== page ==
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IVF children do better in school but are more prone to this

Researchers used administrative records on 280,682 Finnish children born between 1995 and 2000.

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Asian Pregnant woman stay at home with husband. Love couple with baby x-ray.
The oldest child conceived by IVF is now 43, this area of research is relatively new and underexplored. (Perfect Angle Images/Shutterstock)

By Jim Leffman via SWNS

Children born using IVF perform better at school than those naturally conceived but are more prone to anxiety and depression in their teens, a new study shows.

Scientists from University College London looked at the records of more than 280,000 kids born over five years and then tracked them as they grew up.

They then studied the educational outcomes and mental health of those born as a result of Medically Assisted Reproduction (MAR) such as IVF treatment, artificial insemination and ovulation induction.

The study is thought to be the first to examine links between the method of conception and mental health and wellbeing in later life as previous studies have only looked at the early years.

The team found that adolescents conceived by MAR performed better in school, were less likely to drop out and were at a lower risk of not being in education or employment or leaving home early compared to naturally conceived adolescents.

However, these differences all but disappeared when the socioeconomic background was taken into account which shows how family background could explain it.

Despite this, they found those conceived through MAR were at an increased risk of developing a mental disorder, particularly anxiety or depression.

Asian pregnant woman with big belly. Mother day and International women day. Mom relaxing with husband at home
The stress of conceiving via MAR may expose parents to mental health issues and this might impact those children.
(Perfect Angle Images/Shutterstock)

The researchers used administrative records on 280,682 Finnish children born between 1995 and 2000.

They compared a range of educational and mental health outcomes among adolescents aged between 16 and 18 who were conceived naturally (266,925) and through MAR (13,757).

Around 10 percent of MAR-conceived adolescents compared to nine percent of naturally conceived adolescents received a mental health diagnosis between ages 16-18.

Although small, the findings based on several indicators of mental health were consistent, according to the study published in the European Journal of Population.

This increased risk was also present when comparing adolescents conceived through MAR with their naturally conceived siblings, a finding that researchers say adds robustness to the study, as the team was able to control for family characteristics that are otherwise unobserved.

Co-author Dr. Alice Goisis, at UCL's Centre for Longitudinal Studies, said: “What we’re seeing here is mostly reassuring; children conceived through medically assisted reproduction do better overall and are in fact not more disadvantaged in terms of mental health outcomes.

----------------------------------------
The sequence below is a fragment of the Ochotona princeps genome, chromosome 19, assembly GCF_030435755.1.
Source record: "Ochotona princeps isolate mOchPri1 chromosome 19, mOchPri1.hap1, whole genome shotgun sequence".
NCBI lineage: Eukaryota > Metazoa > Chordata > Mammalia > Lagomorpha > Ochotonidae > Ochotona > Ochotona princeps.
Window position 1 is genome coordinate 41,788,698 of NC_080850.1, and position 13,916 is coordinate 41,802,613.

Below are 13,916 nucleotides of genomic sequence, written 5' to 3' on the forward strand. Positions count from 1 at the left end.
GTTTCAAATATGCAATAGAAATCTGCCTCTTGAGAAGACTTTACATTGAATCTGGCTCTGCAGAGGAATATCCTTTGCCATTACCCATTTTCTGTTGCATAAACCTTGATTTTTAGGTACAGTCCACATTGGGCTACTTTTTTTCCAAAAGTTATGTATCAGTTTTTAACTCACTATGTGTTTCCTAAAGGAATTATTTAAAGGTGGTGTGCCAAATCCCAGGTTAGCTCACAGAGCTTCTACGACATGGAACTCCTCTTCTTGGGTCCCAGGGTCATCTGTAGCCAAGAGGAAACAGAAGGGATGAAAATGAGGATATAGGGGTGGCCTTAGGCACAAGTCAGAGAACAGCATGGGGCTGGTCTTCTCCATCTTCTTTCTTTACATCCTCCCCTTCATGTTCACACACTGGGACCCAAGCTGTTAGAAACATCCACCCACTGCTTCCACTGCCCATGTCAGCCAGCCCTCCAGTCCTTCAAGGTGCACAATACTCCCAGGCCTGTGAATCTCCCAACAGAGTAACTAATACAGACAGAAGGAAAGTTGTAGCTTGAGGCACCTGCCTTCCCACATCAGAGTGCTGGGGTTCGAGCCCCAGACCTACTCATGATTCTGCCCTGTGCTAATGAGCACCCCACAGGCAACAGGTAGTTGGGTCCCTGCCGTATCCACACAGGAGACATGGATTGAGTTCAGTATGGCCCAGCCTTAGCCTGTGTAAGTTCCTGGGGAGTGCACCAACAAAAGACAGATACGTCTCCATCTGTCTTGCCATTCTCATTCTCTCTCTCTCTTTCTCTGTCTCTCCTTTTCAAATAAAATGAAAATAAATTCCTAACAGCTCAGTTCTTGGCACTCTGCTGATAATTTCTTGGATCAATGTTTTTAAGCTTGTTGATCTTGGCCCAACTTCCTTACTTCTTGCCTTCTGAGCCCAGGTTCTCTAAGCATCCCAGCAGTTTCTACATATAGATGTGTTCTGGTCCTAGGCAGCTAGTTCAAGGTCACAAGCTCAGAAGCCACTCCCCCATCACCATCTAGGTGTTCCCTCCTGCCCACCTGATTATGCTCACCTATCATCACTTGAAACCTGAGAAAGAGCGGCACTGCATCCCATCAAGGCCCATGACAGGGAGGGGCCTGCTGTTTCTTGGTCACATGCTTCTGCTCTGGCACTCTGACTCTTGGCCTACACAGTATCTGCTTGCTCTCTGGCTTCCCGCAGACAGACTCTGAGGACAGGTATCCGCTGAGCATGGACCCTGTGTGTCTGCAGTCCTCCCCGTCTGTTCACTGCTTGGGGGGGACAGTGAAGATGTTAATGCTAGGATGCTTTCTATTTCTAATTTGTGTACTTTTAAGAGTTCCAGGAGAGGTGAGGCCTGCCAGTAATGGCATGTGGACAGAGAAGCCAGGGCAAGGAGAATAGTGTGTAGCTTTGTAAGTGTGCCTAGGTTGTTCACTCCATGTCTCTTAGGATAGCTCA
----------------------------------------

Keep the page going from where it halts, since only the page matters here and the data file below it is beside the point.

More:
"However, the fact that we observe an increased risk of mental health disorders once we account for family characteristics could be a cause for concern.

“We explicitly put a lot of focus on the social demographics of families who conceived through medically assisted reproduction and our findings underscore the importance of integrating this perspective in studies of medically assisted reproduction and its consequences."

The authors note that MAR children are more likely to come from better off families who may provide children with resources that benefit their educational outcomes.

However, they also think the stress of conceiving via MAR may expose parents to mental health issues and this might impact those children.

Lead author, Dr. Hanna Remes at the University of Helsinki, said: “Whilst we don’t have the data to explain why those born by medically assisted reproduction are at a higher risk of mental health disorders, we believe that this may be due to different mechanisms.

“The fact that MAR-conceived children tend to be the first-born, around 60 percent of the children in the study, explained some of the excess risks.

"It is also possible that because of the process they went through, parents of children conceived by IVF, for example, may have been exposed to mental health problems, such as depression and anxiety, which may, in turn, have put the children themselves at higher risk of having mental health problems.

“Alternatively, they may be more apprehensive about their child’s welfare and more likely to make sure their child attends hospital or visits the doctor and therefore these children may be more likely to get a diagnosis for certain conditions.”

The researchers note that, as the oldest child conceived by IVF is now 43, this area of research is relatively new and underexplored.

They stress that, given the rise in the number of children being conceived via MAR for various reasons, it is vital that we understand the longer-term consequences on children and young people.

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